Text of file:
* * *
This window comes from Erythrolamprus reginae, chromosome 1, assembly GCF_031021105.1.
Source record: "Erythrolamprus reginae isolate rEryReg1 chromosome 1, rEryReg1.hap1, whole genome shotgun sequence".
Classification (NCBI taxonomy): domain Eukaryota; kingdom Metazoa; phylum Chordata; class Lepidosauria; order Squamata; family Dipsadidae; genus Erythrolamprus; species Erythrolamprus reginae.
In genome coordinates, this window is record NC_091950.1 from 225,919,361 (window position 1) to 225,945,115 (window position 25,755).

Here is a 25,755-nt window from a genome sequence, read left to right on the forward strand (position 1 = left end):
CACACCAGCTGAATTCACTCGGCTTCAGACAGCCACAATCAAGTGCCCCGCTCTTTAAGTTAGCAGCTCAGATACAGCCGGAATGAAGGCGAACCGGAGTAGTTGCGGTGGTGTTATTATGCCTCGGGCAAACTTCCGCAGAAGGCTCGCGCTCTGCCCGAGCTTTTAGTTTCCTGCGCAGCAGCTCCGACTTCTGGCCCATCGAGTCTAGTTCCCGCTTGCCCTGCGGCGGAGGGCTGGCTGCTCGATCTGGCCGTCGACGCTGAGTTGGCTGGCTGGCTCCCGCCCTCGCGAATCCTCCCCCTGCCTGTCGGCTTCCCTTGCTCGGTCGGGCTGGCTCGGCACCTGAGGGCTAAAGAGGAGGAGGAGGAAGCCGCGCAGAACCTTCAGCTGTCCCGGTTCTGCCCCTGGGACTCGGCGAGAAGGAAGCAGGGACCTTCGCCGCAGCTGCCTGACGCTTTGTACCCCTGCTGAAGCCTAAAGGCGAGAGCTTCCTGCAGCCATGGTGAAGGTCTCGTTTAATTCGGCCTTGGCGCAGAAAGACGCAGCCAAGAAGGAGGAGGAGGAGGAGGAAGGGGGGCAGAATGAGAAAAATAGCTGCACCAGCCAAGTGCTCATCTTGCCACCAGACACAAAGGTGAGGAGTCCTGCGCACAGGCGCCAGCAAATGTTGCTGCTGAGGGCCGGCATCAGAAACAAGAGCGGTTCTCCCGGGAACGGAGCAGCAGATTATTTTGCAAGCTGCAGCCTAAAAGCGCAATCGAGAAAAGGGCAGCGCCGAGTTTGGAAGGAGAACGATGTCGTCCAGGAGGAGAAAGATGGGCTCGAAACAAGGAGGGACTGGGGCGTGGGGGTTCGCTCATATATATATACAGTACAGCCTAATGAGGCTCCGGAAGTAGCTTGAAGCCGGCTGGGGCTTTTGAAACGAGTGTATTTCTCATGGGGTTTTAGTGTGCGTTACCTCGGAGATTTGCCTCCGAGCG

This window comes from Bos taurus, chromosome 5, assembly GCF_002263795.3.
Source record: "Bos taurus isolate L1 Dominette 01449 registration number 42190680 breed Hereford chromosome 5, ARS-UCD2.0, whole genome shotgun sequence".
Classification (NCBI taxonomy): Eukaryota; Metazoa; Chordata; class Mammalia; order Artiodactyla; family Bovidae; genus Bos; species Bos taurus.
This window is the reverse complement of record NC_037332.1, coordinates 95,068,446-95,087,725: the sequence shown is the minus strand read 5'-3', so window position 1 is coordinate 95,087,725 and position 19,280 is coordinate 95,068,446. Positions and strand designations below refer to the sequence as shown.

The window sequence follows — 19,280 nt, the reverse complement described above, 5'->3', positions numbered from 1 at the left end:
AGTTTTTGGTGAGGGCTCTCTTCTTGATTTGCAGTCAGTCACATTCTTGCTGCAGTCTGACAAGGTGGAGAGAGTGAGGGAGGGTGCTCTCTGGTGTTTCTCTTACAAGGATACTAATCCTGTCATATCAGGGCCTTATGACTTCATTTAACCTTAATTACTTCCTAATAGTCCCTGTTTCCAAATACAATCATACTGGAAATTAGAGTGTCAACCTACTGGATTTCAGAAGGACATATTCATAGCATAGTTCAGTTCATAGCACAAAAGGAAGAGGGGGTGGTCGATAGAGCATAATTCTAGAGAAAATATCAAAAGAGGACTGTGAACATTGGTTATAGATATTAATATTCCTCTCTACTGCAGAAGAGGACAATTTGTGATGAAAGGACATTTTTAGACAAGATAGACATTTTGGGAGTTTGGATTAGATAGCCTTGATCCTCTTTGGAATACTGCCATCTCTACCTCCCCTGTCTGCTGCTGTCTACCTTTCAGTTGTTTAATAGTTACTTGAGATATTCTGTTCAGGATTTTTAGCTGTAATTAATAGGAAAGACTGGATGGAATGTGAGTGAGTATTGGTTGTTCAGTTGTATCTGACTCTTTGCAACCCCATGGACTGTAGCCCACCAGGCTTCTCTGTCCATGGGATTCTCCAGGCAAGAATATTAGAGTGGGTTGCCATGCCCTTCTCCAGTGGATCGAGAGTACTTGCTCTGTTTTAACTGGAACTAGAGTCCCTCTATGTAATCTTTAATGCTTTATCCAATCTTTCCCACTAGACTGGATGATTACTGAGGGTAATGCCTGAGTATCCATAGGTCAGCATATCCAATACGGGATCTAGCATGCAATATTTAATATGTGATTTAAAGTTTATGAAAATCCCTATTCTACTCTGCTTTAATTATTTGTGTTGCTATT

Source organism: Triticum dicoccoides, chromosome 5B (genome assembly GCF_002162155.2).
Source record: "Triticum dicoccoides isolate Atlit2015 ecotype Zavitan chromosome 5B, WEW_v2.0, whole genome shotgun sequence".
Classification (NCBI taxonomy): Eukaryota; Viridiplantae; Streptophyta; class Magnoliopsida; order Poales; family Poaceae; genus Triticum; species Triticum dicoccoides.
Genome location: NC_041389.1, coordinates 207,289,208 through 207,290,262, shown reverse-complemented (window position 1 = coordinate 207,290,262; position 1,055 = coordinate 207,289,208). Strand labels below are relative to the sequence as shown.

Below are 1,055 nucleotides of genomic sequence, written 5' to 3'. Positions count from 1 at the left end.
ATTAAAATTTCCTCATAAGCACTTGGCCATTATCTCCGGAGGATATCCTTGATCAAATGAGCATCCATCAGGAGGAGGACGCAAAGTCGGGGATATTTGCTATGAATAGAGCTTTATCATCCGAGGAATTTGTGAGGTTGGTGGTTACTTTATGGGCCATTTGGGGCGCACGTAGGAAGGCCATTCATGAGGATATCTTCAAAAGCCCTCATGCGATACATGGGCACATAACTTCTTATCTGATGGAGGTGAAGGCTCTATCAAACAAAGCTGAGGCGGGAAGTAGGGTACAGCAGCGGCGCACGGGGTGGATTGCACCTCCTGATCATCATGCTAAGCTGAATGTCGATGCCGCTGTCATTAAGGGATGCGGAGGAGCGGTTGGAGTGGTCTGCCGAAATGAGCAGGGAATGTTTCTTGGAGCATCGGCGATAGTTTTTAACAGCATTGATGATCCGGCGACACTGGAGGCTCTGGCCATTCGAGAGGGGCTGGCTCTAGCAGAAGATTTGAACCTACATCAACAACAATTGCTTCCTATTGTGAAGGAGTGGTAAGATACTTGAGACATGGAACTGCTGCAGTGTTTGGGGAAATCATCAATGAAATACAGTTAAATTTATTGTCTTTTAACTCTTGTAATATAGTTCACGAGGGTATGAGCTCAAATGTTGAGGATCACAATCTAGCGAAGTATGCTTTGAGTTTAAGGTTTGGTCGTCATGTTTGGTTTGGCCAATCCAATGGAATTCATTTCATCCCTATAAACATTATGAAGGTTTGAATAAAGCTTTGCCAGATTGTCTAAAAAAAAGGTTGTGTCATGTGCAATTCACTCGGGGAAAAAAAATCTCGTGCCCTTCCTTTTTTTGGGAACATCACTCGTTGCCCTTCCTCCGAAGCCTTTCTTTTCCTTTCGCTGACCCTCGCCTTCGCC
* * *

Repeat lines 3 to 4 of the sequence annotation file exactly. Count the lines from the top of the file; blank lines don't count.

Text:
Classification (NCBI taxonomy): domain Eukaryota; kingdom Metazoa; phylum Chordata; class Lepidosauria; order Squamata; family Dipsadidae; genus Erythrolamprus; species Erythrolamprus reginae.
In genome coordinates, this window is record NC_091950.1 from 225,919,361 (window position 1) to 225,945,115 (window position 25,755).